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I'm really confused about this, tried to read a lot about diagrams but I just can't understand what is most suitable for this case.

I need just TO SHOW that I have 10 modules, which have 10 features. One of that feature can call other module feature..

something like this. very simple. it's better just to be some kind of blocks with depedencies[as features] and how each module block will interact with another block

purpose is to show what open source system doesn't have, and what this system WILL have after modification. And ofcourse with colors, it's easy to display all modifications.. than it's easier to start planning a project and count how much hours will be spent on things you need to make..

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up vote 1 down vote accepted

The very reason you are confused is that the creators of UML just made a catalog of their diagrams (a dozen types) and never really tells you when to use one or the other.

If you're talking about features, it means use case diagrams. You can see some examples here: or

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Indeed as other stated, UML does not support directly what you need. As far as I understand, you want capture the structure (modules), behaviour (features) and interactions (dependencies), although in a basic form, still you aim to capture too much at the same time.

So let us review your possibilities with UML, I hope this will help you decide:

  1. Package diagram can show structure and dependencies as packages and imports

  2. Component diagram can capture structure and dependencies as components with connectors

  3. Composite Structure diagram allow to depict complex structure and interactions through composites, ports, connectors and collaborations

  4. Use case diagram contains actors interacting with the system to perform use cases, which can be combined with the package diagram to simply decompose system in different modules, which provide different features - use cases and for depicting interactions you can connect actors with use cases.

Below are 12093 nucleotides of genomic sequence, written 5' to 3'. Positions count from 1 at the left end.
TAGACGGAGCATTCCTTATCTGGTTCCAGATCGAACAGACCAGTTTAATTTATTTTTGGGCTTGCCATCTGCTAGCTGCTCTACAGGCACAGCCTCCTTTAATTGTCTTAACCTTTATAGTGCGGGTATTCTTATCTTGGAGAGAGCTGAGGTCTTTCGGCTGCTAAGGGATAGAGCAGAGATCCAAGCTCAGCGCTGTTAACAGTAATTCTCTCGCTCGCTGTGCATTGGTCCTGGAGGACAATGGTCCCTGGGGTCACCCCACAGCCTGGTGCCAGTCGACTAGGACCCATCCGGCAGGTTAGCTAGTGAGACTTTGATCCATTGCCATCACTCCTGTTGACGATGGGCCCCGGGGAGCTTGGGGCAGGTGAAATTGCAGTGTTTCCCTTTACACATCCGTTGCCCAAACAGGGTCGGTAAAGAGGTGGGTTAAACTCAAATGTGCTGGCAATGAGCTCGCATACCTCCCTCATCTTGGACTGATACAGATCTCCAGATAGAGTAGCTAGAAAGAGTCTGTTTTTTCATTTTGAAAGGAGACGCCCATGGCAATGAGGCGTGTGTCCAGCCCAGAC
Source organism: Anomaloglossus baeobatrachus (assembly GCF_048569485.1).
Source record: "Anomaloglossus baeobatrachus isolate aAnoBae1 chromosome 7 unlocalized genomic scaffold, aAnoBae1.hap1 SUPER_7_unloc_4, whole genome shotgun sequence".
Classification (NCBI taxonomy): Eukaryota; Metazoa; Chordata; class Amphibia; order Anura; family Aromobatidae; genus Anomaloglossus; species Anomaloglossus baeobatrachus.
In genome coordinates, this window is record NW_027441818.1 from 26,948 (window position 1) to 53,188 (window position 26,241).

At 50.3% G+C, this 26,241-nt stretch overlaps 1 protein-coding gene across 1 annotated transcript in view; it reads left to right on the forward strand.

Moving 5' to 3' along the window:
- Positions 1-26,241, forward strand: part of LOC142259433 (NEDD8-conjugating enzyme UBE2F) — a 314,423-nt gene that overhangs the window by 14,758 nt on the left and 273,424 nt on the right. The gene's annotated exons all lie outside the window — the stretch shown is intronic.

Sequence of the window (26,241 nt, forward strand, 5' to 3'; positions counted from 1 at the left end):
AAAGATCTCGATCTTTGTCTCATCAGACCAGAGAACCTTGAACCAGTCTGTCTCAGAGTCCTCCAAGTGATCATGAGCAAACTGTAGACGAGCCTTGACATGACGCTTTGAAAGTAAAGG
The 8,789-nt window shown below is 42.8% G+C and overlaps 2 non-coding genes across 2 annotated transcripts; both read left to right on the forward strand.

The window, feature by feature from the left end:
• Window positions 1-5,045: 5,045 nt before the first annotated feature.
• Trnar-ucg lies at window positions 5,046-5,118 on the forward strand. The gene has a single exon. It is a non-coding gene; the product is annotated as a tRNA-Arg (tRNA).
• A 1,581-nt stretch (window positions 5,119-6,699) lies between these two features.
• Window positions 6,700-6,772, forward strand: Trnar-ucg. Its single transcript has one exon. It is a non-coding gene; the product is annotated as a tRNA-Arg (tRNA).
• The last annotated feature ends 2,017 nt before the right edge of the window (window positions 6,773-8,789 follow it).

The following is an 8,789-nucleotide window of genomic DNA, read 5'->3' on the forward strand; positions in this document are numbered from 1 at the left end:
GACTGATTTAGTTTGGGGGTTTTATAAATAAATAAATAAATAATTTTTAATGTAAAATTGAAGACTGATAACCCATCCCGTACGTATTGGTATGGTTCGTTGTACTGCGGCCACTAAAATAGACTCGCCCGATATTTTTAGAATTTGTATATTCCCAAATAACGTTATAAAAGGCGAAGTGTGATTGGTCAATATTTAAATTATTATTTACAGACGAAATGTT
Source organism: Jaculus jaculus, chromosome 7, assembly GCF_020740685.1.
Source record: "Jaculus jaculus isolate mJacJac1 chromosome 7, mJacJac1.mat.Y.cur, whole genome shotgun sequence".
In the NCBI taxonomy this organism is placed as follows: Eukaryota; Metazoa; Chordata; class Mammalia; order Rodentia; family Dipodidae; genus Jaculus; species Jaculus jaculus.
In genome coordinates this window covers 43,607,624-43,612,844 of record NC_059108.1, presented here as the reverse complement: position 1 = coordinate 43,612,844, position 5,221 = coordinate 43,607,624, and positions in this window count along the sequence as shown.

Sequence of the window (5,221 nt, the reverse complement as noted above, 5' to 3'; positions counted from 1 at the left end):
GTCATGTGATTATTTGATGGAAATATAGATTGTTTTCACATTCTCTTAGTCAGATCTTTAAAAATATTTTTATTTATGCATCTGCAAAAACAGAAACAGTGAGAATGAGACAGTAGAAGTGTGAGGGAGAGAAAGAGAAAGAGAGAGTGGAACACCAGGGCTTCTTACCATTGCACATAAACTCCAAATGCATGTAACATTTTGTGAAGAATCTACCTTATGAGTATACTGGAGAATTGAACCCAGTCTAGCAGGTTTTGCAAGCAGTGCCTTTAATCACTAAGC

So, as you guess my choice will be the use case diagram with package diagram. Those are goth quite simple, containing small amount of noise, which might be essential for your simple case. This combination allows for most of what you need, however, to show that modules interact in certain way, you would need to have a module both as a package and as an actor, which is not a good practice. But from what you say I guess you want to advertise change of existing system, which will look nice in those diagrams and will be easy to explain to customers who know nothing about UML. You might consider removing interactions between modules and show only features provided to users (depicted as actors).

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What about a Package diagram or a Component diagram?

I think for your particular case the Package diagram would be quite a good fit.

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If I just could see example exactly for this situation =( – holms Jun 19 '10 at 11:22

There is no UML diagram for this.

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what would you recommend to use..? How people make models of system features, or just SIMPLE MODULE STRUCTURE – holms Jun 19 '10 at 11:07
@holms: the tool I use is Sparx Enterprise Architect, which is not free. However, their "Requirements Management with Enterprise Architect" whitepaper may give you some ideas. Also, see Feature in their online help. – John Saunders Jun 19 '10 at 17:22

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